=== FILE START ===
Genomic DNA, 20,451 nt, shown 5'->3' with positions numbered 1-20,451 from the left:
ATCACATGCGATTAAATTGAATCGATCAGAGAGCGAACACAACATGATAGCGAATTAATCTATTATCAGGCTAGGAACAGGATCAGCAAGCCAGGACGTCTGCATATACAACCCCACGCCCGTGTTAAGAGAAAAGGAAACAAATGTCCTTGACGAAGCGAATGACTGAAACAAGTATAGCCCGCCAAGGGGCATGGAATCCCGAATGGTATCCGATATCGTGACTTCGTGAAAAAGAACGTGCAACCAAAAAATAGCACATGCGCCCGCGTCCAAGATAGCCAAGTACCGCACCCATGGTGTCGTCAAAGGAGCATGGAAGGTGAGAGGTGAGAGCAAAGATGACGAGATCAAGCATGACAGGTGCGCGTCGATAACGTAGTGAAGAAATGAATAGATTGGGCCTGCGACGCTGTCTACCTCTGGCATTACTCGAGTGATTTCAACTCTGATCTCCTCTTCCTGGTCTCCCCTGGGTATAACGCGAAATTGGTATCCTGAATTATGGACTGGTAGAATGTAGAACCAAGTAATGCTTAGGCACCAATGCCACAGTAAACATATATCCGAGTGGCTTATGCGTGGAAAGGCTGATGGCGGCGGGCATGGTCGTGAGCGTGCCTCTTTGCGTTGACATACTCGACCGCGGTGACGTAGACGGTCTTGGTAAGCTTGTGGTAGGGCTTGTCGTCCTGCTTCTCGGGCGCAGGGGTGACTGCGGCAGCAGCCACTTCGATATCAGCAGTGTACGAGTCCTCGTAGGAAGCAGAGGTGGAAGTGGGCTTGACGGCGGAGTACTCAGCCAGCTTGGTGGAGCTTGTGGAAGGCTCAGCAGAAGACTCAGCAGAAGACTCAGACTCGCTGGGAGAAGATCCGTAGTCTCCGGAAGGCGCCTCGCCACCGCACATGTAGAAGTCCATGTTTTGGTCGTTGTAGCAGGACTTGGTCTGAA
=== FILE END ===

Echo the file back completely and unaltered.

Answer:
Genomic DNA, 20,451 nt, shown 5'->3' with positions numbered 1-20,451 from the left:
ATCACATGCGATTAAATTGAATCGATCAGAGAGCGAACACAACATGATAGCGAATTAATCTATTATCAGGCTAGGAACAGGATCAGCAAGCCAGGACGTCTGCATATACAACCCCACGCCCGTGTTAAGAGAAAAGGAAACAAATGTCCTTGACGAAGCGAATGACTGAAACAAGTATAGCCCGCCAAGGGGCATGGAATCCCGAATGGTATCCGATATCGTGACTTCGTGAAAAAGAACGTGCAACCAAAAAATAGCACATGCGCCCGCGTCCAAGATAGCCAAGTACCGCACCCATGGTGTCGTCAAAGGAGCATGGAAGGTGAGAGGTGAGAGCAAAGATGACGAGATCAAGCATGACAGGTGCGCGTCGATAACGTAGTGAAGAAATGAATAGATTGGGCCTGCGACGCTGTCTACCTCTGGCATTACTCGAGTGATTTCAACTCTGATCTCCTCTTCCTGGTCTCCCCTGGGTATAACGCGAAATTGGTATCCTGAATTATGGACTGGTAGAATGTAGAACCAAGTAATGCTTAGGCACCAATGCCACAGTAAACATATATCCGAGTGGCTTATGCGTGGAAAGGCTGATGGCGGCGGGCATGGTCGTGAGCGTGCCTCTTTGCGTTGACATACTCGACCGCGGTGACGTAGACGGTCTTGGTAAGCTTGTGGTAGGGCTTGTCGTCCTGCTTCTCGGGCGCAGGGGTGACTGCGGCAGCAGCCACTTCGATATCAGCAGTGTACGAGTCCTCGTAGGAAGCAGAGGTGGAAGTGGGCTTGACGGCGGAGTACTCAGCCAGCTTGGTGGAGCTTGTGGAAGGCTCAGCAGAAGACTCAGCAGAAGACTCAGACTCGCTGGGAGAAGATCCGTAGTCTCCGGAAGGCGCCTCGCCACCGCACATGTAGAAGTCCATGTTTTGGTCGTTGTAGCAGGACTTGGTCTGAA